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12

Battle Over a Restaurant Name

Isabella Jolie had a dream to open a French-Vietnamese restaurant to honor her sister Trang, who passed away from lupus. After serving pho from a small trailer for two years, Jolie is renovating space for a permanent restaurant in Keene, New Hampshire, in the same building at Keene's City Hall. Jolie also featured the name of the town in the restaurant's name, Pho Keene Great. But Keene City Manager Elizabeth Dragon ordered Jolie to take down the "coming soon" sign, saying the name sounded profane

"We liked the name because it's lighthearted and fun," Jolie wrote in a Facebook post. "It's a name that reflects Vietnam's National dish, comfort food and our most popular culinary product, pho! Keene, of course, is the location."

Jolie ran a poll on her restaurant's Facebook page asking if the name is offensive and 97 percent of more than 3,400 voters said no.

Two weeks after being ordered to remove the sign, Keene city officials have given their approval for the restaurant's name. Pho Keene Great is slated to open March first. -Thanks, gwdMaine!

(Image credit: Pho Keene Great)


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Lived in Vietnam, speak french, well aware of pronunciation. Not the Americanized 'foh'. Don't even get my started on Americanized 'gyros'.

I simply left a large enough break between the words, and pronounced Keene as Keene, not 'king', that I didn't 'get it' at first.

The sign is still creatively brilliant, whatever perspective one may or may not have on the degree of subtlety. As long as people realize that what we are is not what we've become. Highly recommend reading some Shakespeare to see some great wordplay that can truly have some despicably great double meanings. Or classic poetry... definitely loads to find there. If not, even just looking at the evolution of language itself. How words that are completely improper and taboo eventually just become part of everyday vocabulary, while other words take their place for their more hostile, potty-mouthed sounding connotations based on modern public perception.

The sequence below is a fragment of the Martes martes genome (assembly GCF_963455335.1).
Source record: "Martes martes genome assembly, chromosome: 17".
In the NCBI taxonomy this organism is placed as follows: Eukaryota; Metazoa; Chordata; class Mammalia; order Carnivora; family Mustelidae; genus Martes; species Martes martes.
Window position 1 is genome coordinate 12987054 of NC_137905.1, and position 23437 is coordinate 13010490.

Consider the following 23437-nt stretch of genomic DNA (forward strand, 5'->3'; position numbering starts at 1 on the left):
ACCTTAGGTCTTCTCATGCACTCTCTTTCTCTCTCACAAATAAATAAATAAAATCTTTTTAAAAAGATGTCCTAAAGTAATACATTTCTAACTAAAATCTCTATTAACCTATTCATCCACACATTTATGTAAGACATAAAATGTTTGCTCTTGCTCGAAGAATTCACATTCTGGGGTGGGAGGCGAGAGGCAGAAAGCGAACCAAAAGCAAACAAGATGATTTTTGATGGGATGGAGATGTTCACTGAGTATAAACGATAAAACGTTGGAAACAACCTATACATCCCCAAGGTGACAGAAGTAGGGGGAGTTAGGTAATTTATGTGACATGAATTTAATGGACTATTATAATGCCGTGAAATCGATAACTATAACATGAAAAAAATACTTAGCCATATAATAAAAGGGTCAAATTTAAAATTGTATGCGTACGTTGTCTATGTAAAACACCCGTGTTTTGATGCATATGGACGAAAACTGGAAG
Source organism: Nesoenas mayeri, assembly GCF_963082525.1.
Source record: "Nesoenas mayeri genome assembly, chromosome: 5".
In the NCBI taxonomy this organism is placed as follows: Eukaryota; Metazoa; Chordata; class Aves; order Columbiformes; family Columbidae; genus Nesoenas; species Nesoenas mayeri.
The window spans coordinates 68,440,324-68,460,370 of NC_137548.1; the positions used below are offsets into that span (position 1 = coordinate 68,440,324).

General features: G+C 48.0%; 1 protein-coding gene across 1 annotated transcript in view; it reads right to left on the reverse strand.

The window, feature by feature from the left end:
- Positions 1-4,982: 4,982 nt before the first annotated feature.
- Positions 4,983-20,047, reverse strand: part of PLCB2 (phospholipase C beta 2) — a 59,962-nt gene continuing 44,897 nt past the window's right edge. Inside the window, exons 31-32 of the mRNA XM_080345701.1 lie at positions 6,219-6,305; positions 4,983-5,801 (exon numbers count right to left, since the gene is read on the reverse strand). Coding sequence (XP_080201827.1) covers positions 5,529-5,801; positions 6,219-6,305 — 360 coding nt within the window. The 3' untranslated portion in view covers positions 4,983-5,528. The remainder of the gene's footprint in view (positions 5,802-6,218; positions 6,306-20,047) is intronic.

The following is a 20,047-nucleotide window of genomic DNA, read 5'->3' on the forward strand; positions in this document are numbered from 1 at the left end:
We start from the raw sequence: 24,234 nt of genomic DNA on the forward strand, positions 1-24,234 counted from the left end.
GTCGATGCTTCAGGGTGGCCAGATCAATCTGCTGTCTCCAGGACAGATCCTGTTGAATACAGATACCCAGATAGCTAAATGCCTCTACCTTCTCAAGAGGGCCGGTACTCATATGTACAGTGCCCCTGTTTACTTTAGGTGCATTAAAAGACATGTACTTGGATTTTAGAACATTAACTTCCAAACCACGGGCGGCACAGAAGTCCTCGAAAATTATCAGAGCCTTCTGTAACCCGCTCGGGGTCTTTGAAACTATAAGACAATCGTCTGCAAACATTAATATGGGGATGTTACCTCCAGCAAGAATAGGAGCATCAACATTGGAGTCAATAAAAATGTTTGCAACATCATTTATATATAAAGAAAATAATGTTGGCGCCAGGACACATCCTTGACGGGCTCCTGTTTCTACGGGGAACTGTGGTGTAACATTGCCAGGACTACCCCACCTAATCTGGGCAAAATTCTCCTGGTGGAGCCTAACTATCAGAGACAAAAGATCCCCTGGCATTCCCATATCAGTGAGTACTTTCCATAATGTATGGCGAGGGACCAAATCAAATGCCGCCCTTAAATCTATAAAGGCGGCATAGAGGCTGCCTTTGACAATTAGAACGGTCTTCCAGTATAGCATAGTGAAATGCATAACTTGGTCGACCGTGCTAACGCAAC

That said, if people wish to judge what we've become based on lazy fuckers wearing pyjamas in public, I'm down with that.
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'Subtle' is subjective I guess. I personally don't really care anymore because this is pretty much what we are. But just to be clear, in Vietnamese, the pronunciation of 'pho' is 'fuh'.
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This sign is brilliant. The thing is, I've seen the image in the news over the past few weeks. I've skimmed over, read the headlines and the sign itself, skipped the articles. Only after reading this article did I put the wordplay together. Seems to be much subtler in its wordplay than others, such as the F'Coffee shop in Toronto.
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I'm kinda torn on this one. I mean yeah, if you ask leftist adults on social media to answer a poll, turns out most things aren't offensive to them. But then you have half the country who doesn't like profanities (even with wordplay), and they don't want their children exposed to it either.
It's just another example of what I've been saying for years - "free will" and "free speech" are memes, they don't exist in reality. If two men are on an island, one of them isn't going to have free will or free speech. That's just laws of nature. Anyway..
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